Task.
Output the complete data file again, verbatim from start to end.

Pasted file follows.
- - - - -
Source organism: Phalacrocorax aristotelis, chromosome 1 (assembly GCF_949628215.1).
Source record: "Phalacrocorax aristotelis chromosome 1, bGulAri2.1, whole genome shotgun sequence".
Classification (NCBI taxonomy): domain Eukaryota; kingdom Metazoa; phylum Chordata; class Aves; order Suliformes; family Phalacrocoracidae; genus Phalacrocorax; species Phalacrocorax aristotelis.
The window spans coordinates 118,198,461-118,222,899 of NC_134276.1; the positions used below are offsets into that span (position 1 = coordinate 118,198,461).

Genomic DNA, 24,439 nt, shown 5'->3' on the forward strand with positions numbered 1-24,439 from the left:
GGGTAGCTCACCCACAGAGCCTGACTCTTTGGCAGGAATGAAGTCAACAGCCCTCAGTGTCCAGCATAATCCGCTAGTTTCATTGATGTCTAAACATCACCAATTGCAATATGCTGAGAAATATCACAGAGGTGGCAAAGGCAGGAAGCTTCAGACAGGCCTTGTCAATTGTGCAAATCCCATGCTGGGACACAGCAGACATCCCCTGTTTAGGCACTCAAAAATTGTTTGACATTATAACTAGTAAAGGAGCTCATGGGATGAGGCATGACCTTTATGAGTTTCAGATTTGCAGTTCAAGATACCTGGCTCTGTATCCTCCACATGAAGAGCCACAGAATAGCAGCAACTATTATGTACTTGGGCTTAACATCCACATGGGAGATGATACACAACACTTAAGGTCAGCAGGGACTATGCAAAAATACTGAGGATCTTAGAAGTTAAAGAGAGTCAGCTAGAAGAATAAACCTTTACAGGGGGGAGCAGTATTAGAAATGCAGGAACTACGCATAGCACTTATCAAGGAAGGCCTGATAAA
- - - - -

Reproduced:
Source organism: Phalacrocorax aristotelis, chromosome 1 (assembly GCF_949628215.1).
Source record: "Phalacrocorax aristotelis chromosome 1, bGulAri2.1, whole genome shotgun sequence".
Classification (NCBI taxonomy): domain Eukaryota; kingdom Metazoa; phylum Chordata; class Aves; order Suliformes; family Phalacrocoracidae; genus Phalacrocorax; species Phalacrocorax aristotelis.
The window spans coordinates 118,198,461-118,222,899 of NC_134276.1; the positions used below are offsets into that span (position 1 = coordinate 118,198,461).

Genomic DNA, 24,439 nt, shown 5'->3' on the forward strand with positions numbered 1-24,439 from the left:
GGGTAGCTCACCCACAGAGCCTGACTCTTTGGCAGGAATGAAGTCAACAGCCCTCAGTGTCCAGCATAATCCGCTAGTTTCATTGATGTCTAAACATCACCAATTGCAATATGCTGAGAAATATCACAGAGGTGGCAAAGGCAGGAAGCTTCAGACAGGCCTTGTCAATTGTGCAAATCCCATGCTGGGACACAGCAGACATCCCCTGTTTAGGCACTCAAAAATTGTTTGACATTATAACTAGTAAAGGAGCTCATGGGATGAGGCATGACCTTTATGAGTTTCAGATTTGCAGTTCAAGATACCTGGCTCTGTATCCTCCACATGAAGAGCCACAGAATAGCAGCAACTATTATGTACTTGGGCTTAACATCCACATGGGAGATGATACACAACACTTAAGGTCAGCAGGGACTATGCAAAAATACTGAGGATCTTAGAAGTTAAAGAGAGTCAGCTAGAAGAATAAACCTTTACAGGGGGGAGCAGTATTAGAAATGCAGGAACTACGCATAGCACTTATCAAGGAAGGCCTGATAAA